The impact of mental health campaigns on attitudes and help-seeking behaviours in New Zealand rugby union players.
Degree GrantorUniversity of Canterbury
Degree NameMaster of Commerce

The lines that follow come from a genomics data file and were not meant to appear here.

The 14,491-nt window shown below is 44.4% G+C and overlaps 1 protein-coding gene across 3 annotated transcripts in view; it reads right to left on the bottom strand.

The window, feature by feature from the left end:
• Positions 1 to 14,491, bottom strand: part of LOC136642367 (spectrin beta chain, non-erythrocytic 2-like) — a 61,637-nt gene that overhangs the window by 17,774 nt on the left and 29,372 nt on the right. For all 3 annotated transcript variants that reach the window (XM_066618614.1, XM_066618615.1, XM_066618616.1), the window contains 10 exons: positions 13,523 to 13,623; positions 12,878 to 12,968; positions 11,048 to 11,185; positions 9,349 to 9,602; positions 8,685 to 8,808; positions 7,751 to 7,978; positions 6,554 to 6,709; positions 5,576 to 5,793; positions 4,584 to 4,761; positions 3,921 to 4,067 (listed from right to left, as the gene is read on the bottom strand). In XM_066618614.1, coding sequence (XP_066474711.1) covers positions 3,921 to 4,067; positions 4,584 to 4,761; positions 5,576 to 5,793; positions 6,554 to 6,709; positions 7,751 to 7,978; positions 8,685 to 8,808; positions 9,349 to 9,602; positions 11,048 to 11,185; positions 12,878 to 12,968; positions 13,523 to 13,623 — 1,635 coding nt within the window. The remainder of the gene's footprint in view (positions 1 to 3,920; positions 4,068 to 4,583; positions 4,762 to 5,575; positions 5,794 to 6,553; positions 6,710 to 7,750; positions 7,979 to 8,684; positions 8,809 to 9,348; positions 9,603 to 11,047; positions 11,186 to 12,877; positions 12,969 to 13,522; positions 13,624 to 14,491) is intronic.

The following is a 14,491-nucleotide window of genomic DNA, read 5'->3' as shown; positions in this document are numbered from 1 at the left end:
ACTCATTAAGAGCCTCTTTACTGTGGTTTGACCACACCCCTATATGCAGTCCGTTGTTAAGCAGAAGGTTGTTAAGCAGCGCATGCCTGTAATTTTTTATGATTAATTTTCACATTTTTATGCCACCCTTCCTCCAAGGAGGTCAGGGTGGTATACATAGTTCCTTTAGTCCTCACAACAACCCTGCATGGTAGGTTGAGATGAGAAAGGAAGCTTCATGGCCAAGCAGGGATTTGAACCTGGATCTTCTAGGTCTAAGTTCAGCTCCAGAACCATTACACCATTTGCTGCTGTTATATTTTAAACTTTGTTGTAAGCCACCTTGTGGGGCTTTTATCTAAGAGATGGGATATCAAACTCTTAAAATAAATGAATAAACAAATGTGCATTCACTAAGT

This research aimed to investigate the impact of mental health campaign messages on rugby union players’ attitudes and behavioural intentions. This thesis used the context of New Zealand rugby players to explore whether affective, cognitive or combined types of campaign messaging registered any form of influence on rugby players’ attitudes and behavioural intentions. An experimental method with between-subjects design was used. This project conducted a survey on current rugby union players from the Canterbury region who were over the age of 18 years old. 139 rugby players in total completed the survey. Participants saw one of four different campaign messages that were used to investigate the impact of mental health campaigns on rugby players’ attitudes towards the campaign message and behavioural intentions towards seeking help. Overall, the findings presented very few differences in attitudes and behavioural intentions as a function of the campaign messages. However, contrary to expectations, the results indicated that as participant’s age increases, their likelihood to seek help for a mental health related challenge decreases. This suggested that as a participants’ age increased, they were more likely to have experienced longer periods of exposure to the hegemonic masculinity within the sport. It was speculated that this culture had embedded suppressive behaviours among older players that the younger demographic may not have experienced. The findings from this research suggest that a different type of intervention is required to develop or change help seeking behaviours and attitudes among rugby players. These findings are discussed in terms of their implications, and further suggestions are made for future research.